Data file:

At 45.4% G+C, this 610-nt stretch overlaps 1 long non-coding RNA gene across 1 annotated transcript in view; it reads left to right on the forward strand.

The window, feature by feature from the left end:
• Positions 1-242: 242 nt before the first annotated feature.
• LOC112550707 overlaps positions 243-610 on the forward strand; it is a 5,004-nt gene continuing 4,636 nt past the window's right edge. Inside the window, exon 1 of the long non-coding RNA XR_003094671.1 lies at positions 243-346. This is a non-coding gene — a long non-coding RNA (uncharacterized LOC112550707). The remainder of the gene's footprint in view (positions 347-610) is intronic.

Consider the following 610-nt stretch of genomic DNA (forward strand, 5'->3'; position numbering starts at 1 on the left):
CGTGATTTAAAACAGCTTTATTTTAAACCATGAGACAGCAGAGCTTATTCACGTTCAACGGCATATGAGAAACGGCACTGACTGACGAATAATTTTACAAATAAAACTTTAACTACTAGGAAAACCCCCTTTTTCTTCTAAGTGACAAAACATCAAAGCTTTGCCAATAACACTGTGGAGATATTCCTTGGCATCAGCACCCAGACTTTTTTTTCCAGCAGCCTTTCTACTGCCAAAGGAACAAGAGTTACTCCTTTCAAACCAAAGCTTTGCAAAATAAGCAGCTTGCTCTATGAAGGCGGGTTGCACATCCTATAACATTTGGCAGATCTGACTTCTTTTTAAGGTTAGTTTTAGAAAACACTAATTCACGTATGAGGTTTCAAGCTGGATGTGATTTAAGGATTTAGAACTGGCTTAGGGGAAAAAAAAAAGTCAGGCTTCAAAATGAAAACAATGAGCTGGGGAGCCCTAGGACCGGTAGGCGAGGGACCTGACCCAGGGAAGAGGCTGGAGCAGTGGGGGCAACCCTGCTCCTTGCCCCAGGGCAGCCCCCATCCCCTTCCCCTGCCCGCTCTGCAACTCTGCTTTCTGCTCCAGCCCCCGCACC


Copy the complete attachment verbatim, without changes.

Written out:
At 45.4% G+C, this 610-nt stretch overlaps 1 long non-coding RNA gene across 1 annotated transcript in view; it reads left to right on the forward strand.

The window, feature by feature from the left end:
• Positions 1-242: 242 nt before the first annotated feature.
• LOC112550707 overlaps positions 243-610 on the forward strand; it is a 5,004-nt gene continuing 4,636 nt past the window's right edge. Inside the window, exon 1 of the long non-coding RNA XR_003094671.1 lies at positions 243-346. This is a non-coding gene — a long non-coding RNA (uncharacterized LOC112550707). The remainder of the gene's footprint in view (positions 347-610) is intronic.

Consider the following 610-nt stretch of genomic DNA (forward strand, 5'->3'; position numbering starts at 1 on the left):
CGTGATTTAAAACAGCTTTATTTTAAACCATGAGACAGCAGAGCTTATTCACGTTCAACGGCATATGAGAAACGGCACTGACTGACGAATAATTTTACAAATAAAACTTTAACTACTAGGAAAACCCCCTTTTTCTTCTAAGTGACAAAACATCAAAGCTTTGCCAATAACACTGTGGAGATATTCCTTGGCATCAGCACCCAGACTTTTTTTTCCAGCAGCCTTTCTACTGCCAAAGGAACAAGAGTTACTCCTTTCAAACCAAAGCTTTGCAAAATAAGCAGCTTGCTCTATGAAGGCGGGTTGCACATCCTATAACATTTGGCAGATCTGACTTCTTTTTAAGGTTAGTTTTAGAAAACACTAATTCACGTATGAGGTTTCAAGCTGGATGTGATTTAAGGATTTAGAACTGGCTTAGGGGAAAAAAAAAAGTCAGGCTTCAAAATGAAAACAATGAGCTGGGGAGCCCTAGGACCGGTAGGCGAGGGACCTGACCCAGGGAAGAGGCTGGAGCAGTGGGGGCAACCCTGCTCCTTGCCCCAGGGCAGCCCCCATCCCCTTCCCCTGCCCGCTCTGCAACTCTGCTTTCTGCTCCAGCCCCCGCACC